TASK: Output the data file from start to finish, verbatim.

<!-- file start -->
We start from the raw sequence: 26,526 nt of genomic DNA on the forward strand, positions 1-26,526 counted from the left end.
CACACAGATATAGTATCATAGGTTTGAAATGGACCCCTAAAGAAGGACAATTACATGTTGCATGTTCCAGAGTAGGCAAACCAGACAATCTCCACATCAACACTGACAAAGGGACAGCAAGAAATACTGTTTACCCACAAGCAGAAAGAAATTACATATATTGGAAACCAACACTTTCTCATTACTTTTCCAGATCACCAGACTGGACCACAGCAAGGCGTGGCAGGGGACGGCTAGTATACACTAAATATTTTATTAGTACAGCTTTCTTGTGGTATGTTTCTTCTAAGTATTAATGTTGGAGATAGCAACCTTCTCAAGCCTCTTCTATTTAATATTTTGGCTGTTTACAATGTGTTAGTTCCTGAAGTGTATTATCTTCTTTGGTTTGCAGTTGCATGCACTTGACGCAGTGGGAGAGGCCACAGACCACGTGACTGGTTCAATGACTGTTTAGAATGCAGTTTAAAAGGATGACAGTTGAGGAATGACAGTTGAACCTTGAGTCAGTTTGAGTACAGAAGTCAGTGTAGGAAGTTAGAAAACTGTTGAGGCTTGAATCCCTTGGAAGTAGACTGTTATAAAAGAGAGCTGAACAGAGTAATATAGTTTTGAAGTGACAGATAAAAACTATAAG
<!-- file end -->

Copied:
We start from the raw sequence: 26,526 nt of genomic DNA on the forward strand, positions 1-26,526 counted from the left end.
CACACAGATATAGTATCATAGGTTTGAAATGGACCCCTAAAGAAGGACAATTACATGTTGCATGTTCCAGAGTAGGCAAACCAGACAATCTCCACATCAACACTGACAAAGGGACAGCAAGAAATACTGTTTACCCACAAGCAGAAAGAAATTACATATATTGGAAACCAACACTTTCTCATTACTTTTCCAGATCACCAGACTGGACCACAGCAAGGCGTGGCAGGGGACGGCTAGTATACACTAAATATTTTATTAGTACAGCTTTCTTGTGGTATGTTTCTTCTAAGTATTAATGTTGGAGATAGCAACCTTCTCAAGCCTCTTCTATTTAATATTTTGGCTGTTTACAATGTGTTAGTTCCTGAAGTGTATTATCTTCTTTGGTTTGCAGTTGCATGCACTTGACGCAGTGGGAGAGGCCACAGACCACGTGACTGGTTCAATGACTGTTTAGAATGCAGTTTAAAAGGATGACAGTTGAGGAATGACAGTTGAACCTTGAGTCAGTTTGAGTACAGAAGTCAGTGTAGGAAGTTAGAAAACTGTTGAGGCTTGAATCCCTTGGAAGTAGACTGTTATAAAAGAGAGCTGAACAGAGTAATATAGTTTTGAAGTGACAGATAAAAACTATAAG